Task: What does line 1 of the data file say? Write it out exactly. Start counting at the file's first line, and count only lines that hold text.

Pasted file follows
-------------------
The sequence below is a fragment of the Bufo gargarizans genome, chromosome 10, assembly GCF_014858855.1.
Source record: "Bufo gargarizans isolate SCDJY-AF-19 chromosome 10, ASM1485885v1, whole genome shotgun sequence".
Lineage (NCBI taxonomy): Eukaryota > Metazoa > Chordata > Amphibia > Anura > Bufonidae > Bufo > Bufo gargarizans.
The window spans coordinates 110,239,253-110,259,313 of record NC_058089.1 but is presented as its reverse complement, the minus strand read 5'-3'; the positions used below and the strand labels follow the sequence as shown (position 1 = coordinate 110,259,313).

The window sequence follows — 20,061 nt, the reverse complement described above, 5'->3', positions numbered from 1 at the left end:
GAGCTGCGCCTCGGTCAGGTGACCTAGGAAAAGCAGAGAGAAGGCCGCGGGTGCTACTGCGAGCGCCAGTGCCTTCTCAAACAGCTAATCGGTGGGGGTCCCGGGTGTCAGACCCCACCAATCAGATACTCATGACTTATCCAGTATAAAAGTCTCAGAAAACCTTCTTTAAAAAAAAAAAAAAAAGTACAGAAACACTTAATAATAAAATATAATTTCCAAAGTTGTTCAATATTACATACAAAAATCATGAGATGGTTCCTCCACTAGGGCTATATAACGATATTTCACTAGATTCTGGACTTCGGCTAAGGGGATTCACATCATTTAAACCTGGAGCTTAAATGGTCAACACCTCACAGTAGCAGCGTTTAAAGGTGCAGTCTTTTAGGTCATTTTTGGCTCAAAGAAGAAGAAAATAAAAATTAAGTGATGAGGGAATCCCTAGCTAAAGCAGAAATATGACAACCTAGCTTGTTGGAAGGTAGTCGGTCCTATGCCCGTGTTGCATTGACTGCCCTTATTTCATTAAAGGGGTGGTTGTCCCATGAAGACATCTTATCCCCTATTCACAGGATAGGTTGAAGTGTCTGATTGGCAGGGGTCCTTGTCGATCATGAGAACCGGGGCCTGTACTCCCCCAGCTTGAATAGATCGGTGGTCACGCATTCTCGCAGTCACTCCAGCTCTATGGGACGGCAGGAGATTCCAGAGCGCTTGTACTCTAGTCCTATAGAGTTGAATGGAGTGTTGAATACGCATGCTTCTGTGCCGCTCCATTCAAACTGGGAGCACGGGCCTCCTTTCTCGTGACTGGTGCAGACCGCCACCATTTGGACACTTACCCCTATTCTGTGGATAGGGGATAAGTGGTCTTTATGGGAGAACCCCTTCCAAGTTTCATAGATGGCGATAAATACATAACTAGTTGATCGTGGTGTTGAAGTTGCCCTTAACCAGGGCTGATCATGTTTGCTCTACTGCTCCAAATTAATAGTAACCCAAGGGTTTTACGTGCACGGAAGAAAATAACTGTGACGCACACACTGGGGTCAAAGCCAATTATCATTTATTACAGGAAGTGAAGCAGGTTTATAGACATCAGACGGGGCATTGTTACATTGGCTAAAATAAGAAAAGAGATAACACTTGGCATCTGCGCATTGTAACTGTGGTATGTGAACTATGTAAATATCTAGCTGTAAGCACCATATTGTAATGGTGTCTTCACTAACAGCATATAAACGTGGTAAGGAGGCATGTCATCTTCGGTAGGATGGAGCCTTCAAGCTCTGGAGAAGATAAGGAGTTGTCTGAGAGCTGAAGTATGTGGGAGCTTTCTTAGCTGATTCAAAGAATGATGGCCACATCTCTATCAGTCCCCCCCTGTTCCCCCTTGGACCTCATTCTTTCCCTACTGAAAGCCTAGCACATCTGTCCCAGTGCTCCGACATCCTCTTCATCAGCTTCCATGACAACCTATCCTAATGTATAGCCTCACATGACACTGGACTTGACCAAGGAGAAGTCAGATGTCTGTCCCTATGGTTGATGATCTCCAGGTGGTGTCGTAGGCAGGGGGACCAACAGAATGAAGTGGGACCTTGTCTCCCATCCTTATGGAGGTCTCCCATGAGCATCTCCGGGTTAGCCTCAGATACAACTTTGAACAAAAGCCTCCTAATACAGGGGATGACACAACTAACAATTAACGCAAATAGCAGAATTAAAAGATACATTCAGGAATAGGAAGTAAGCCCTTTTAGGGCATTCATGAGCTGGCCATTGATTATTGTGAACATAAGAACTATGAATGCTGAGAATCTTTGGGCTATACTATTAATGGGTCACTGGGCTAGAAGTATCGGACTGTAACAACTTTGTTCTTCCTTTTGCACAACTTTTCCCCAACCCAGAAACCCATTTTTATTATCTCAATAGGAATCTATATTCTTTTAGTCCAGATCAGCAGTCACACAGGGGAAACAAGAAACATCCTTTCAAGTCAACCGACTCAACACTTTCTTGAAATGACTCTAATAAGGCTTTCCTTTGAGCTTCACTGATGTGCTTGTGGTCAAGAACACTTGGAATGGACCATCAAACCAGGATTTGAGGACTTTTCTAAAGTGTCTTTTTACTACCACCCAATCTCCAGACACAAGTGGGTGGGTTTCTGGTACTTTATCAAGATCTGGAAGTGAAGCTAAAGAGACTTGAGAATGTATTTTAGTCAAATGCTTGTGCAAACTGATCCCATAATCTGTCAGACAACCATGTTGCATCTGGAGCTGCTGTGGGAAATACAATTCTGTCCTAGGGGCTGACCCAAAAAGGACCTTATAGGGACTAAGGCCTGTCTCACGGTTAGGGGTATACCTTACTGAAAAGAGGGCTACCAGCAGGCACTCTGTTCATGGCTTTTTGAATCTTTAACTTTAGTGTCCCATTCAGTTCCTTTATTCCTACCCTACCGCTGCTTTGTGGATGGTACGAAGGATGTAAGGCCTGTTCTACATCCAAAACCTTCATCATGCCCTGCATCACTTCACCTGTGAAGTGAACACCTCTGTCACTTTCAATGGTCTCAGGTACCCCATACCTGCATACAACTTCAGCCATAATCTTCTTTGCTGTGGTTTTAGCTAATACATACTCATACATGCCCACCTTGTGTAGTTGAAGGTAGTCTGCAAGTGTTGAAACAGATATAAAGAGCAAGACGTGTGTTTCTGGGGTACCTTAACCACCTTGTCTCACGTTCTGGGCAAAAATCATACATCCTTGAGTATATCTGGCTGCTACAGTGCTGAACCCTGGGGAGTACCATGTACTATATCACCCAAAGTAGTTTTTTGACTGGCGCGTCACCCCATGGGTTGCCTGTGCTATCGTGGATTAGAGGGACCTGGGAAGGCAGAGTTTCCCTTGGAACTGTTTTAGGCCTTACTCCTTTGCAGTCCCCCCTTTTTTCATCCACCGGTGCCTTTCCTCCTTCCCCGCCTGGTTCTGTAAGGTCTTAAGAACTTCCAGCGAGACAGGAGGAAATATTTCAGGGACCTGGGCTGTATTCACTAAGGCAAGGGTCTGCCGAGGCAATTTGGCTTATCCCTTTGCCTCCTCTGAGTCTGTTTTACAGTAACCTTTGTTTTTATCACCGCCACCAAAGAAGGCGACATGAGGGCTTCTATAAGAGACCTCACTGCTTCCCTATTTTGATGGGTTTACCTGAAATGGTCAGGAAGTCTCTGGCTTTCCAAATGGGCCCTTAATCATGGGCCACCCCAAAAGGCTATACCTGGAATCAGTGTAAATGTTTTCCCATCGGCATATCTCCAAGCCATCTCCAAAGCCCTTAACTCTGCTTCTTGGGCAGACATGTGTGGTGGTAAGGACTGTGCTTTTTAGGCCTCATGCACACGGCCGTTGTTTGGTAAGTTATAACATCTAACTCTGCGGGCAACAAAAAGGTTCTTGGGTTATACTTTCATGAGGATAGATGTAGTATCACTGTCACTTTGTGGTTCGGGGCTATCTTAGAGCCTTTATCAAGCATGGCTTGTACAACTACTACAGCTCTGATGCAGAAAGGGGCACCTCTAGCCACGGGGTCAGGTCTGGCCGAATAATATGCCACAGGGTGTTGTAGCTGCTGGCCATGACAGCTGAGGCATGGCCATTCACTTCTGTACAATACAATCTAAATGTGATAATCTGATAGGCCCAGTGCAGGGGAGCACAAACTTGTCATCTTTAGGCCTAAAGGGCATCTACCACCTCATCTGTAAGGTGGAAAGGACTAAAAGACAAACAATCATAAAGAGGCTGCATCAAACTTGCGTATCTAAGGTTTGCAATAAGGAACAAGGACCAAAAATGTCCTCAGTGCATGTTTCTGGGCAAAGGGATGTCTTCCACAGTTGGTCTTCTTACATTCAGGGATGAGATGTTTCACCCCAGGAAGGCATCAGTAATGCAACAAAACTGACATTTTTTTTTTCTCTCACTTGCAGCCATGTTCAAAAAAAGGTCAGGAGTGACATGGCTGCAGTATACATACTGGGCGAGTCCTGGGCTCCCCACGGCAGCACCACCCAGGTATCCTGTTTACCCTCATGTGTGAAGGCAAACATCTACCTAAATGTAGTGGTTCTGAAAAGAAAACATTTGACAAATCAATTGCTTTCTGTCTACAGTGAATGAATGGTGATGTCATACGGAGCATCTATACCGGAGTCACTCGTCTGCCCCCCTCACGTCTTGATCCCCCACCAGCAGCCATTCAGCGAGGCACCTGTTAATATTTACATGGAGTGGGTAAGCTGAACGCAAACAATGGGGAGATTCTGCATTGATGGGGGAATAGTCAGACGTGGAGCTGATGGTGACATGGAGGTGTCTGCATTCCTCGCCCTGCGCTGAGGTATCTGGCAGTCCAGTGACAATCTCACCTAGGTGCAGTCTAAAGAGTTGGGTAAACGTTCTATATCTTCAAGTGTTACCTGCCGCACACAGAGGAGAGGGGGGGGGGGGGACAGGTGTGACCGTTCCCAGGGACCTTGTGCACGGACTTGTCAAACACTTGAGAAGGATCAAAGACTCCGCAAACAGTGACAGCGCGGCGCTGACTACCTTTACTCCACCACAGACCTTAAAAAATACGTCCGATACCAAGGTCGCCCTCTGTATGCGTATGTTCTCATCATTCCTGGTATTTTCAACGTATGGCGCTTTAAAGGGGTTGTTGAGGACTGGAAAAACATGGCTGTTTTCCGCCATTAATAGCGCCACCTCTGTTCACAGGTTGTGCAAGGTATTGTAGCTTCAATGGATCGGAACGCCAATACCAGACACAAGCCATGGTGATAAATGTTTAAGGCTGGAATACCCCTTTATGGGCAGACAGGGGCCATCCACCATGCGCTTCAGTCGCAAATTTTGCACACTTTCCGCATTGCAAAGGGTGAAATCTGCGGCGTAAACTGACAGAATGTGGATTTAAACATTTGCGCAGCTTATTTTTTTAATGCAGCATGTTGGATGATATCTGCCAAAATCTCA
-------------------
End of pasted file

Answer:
The sequence below is a fragment of the Bufo gargarizans genome, chromosome 10, assembly GCF_014858855.1.